I recently was invited to join a team of veterinarians and biologists working for NOAA and the BP oil spill Unified Command on a trip into the Gulf of Mexico to document and rescue sea turtles impacted by oil. The trip also gave me an opportunity to observe first-hand the current status of ocean-surface conditions and the availability of suitable sea turtle habitat in that region of the Gulf.
The 12-hour voyage departed from Venice, Louisiana, a small fishing community located at the southernmost point of land where the Mississippi River spills into the Gulf. Joining me on the trip were Dr. Brian Stacy, a NOAA veterinarian based at the University of Florida who has been coordinating sea turtle rescue efforts in the waters south of New Orleans and Dr. Joe Flanagan (a vet from the Houston Zoo). Also participating was Jonathan Gorham of In-water Research Group and representatives from two other conservation organizations (Chris Pincetich of the Sea Turtle Restoration Project and John Hammond with the National Wildlife Federation). Our primary task was to locate and rescue any sea turtles that might have been impacted by the oil spill.
Rescue efforts such as this have been underway since shortly after the spill began, and they continue out of several port cities around the Gulf. Since the start of the disaster at the end of April, nearly 1,000 sea turtles have either stranded on Gulf Coast shores or have been recovered at sea through rescue efforts such as this.
Our trip took us about 50 miles into the Gulf, where we began to spot mats of floating sargassum weed-an important pelagic habitat for both juvenile and hatchling sea turtles. Aside from tiny pieces of plastic and other types of common marine debris mixed in with the sargassum, the habitat we encountered appeared quite healthy. In fact, the mats were teaming with fish and other important marine species such as small shrimp, crabs and other vertebrates and invertebrates that sea turtles feed upon. Over the course of the day we also spotted and recovered two juvenile Kemp’s ridleys that showed no sign of having come in contact with oil.
Considering that this very region of the Gulf was once thickly coated with oil, it seems most likely to me that the sargassum we encountered had drifted into the area, likely from the west, where it never came in contact with oil. Since the beginning of the spill, large amounts of oil-soaked sargassum have been corralled and burned by BP and its contractors. An undetermined amount of oil-soaked sargassum also has died and sunk below the surface by now. In this way, a substantial amount of important turtle habitat has been eliminated from the Gulf. However, this trip gave me great hope that sea turtles and their sargassum habitat are moving back into the region, but full recovery will take significantly longer.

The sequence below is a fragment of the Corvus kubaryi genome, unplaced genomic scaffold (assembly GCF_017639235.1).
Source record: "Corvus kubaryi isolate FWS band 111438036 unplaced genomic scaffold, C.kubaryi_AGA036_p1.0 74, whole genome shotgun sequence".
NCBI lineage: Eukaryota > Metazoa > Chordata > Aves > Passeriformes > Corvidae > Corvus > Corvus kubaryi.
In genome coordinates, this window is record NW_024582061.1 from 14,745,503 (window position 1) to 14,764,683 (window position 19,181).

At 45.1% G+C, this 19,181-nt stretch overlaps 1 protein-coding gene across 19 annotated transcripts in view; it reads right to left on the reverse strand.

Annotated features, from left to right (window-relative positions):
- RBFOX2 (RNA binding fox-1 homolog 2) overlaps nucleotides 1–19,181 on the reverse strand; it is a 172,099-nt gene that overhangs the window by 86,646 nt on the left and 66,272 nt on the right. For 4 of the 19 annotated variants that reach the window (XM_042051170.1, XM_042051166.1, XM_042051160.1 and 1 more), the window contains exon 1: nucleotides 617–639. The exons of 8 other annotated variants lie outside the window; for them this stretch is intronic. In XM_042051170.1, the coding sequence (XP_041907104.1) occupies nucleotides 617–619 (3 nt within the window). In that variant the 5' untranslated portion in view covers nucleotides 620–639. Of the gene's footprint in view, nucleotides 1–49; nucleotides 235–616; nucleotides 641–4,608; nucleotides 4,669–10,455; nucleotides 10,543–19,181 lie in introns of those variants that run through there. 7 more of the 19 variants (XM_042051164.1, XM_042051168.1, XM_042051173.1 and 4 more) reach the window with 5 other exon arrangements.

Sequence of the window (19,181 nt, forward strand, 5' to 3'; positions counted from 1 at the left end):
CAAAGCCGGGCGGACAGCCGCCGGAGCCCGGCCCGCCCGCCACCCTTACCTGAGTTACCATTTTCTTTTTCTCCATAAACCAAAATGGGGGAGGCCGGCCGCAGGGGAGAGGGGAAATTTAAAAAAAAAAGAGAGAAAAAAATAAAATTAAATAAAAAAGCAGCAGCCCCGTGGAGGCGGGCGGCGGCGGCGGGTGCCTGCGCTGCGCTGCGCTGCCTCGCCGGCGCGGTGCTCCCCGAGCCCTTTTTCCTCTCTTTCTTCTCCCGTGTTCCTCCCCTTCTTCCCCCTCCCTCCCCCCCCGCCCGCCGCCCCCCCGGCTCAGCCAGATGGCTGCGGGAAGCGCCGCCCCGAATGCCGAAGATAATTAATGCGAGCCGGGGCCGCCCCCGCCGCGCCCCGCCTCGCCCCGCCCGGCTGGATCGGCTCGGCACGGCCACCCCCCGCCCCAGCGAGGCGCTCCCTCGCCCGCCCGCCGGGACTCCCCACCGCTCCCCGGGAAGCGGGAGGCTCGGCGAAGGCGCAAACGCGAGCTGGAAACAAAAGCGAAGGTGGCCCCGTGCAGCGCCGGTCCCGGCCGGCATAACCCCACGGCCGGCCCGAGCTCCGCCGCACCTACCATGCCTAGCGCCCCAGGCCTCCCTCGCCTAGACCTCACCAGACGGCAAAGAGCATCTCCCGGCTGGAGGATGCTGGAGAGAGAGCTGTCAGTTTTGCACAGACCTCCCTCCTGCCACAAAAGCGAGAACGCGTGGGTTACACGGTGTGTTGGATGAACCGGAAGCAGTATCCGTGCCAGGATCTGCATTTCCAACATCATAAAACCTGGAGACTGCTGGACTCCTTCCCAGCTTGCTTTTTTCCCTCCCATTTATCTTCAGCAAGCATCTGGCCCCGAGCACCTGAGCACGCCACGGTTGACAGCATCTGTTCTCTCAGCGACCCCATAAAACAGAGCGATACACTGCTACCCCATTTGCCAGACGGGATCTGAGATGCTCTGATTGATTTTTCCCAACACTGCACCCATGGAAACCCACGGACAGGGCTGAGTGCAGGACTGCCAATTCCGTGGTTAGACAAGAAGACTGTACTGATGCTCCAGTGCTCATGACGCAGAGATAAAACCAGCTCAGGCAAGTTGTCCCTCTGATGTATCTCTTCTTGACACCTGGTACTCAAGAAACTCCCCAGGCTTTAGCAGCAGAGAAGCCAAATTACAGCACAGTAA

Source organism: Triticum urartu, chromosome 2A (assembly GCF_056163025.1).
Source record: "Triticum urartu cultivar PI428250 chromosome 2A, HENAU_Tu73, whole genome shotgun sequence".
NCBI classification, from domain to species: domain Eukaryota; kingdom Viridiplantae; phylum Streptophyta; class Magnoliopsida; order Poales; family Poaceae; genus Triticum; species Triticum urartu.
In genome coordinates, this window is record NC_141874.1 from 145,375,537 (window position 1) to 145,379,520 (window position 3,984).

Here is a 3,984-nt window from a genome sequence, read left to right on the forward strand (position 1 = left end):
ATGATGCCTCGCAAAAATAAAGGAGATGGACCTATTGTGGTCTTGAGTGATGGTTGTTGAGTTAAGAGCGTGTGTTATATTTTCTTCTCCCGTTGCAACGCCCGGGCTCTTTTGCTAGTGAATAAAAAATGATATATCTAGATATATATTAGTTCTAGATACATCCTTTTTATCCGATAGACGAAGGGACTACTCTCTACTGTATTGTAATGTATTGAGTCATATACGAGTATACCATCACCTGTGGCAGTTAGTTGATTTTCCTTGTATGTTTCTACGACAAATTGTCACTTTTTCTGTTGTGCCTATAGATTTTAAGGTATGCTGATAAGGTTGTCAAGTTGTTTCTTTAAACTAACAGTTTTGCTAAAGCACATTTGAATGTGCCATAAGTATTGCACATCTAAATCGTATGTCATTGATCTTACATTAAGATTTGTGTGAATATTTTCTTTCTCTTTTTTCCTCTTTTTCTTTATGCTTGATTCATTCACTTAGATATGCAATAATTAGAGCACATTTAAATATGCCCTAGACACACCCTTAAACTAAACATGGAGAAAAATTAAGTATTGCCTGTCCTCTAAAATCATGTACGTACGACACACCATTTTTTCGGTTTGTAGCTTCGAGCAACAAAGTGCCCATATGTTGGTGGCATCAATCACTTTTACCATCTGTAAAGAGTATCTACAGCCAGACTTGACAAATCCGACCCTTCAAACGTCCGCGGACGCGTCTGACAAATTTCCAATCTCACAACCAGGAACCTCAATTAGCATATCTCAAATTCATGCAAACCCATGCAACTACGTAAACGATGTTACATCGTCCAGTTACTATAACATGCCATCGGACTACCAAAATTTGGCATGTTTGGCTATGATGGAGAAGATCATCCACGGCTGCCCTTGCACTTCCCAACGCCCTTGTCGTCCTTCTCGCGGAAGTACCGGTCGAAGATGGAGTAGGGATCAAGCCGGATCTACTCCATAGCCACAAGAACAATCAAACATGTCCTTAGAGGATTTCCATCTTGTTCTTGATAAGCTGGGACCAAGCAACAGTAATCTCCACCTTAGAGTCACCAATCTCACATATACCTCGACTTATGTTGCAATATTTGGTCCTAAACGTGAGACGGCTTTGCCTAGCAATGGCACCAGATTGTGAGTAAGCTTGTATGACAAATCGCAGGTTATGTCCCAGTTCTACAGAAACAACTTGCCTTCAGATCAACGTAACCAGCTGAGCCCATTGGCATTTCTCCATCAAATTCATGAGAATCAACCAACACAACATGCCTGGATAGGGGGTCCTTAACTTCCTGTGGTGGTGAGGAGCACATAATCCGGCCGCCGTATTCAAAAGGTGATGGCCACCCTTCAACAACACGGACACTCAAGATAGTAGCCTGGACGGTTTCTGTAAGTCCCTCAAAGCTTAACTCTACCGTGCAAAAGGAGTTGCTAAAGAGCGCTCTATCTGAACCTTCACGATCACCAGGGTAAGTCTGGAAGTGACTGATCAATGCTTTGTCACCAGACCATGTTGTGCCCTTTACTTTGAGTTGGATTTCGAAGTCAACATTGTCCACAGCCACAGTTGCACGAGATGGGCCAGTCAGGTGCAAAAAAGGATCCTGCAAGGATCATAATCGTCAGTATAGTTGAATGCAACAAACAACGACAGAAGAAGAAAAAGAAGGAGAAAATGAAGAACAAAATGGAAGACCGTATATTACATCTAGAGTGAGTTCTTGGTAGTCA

My most striking memory from the trip is the complete absence of oil on the surface, despite our close proximity to the Deepwater Horizon oil spill site. On one hand I found it encouraging that the habitat, at least on the surface, appeared healthy. Unfortunately, conditions on the surface don’t tell the entire story about how oil and chemicals used to disburse the spill continue to impact the wildlife and ecology of the Gulf of Mexico. For government and non-government biologists alike, this remains a major concern, and research on what is happening below the surface needs to continue.
Based on my observations on this day and in this location, the surface habitat for sea turtles appears to be recovering a lot faster than most people, including me, thought would be possible. NOAA and other personnel responding to oil-impacted sea turtles are suggesting that their efforts to recover turtles at sea will soon wind down. While in hindsight it would have been better if more boats and rescue personnel had been in place to rescue turtles at the height of the spill, I can’t find fault with agency plans to scale back now. In fact, at this point chasing little Kemp’s ridleys out of healthy habitat seems more intrusive than helpful. Other threats to sea turtles, and especially the risk posed by the reopening of shrimp trawling in Louisiana waters, where state law does not require shrimpers to use Turtle Excluder Devices, presents a more significant survival threat to both loggerheads and Kemp’s ridleys. As efforts to rescue oil-impacted sea turtles wind down, state and federal regulators need to focus on bringing Louisiana commercial fishing regulations into the 21st century, where the harvesting of shrimp is done in ways that safeguard sea turtles and other common bycatch.
STC Executive Director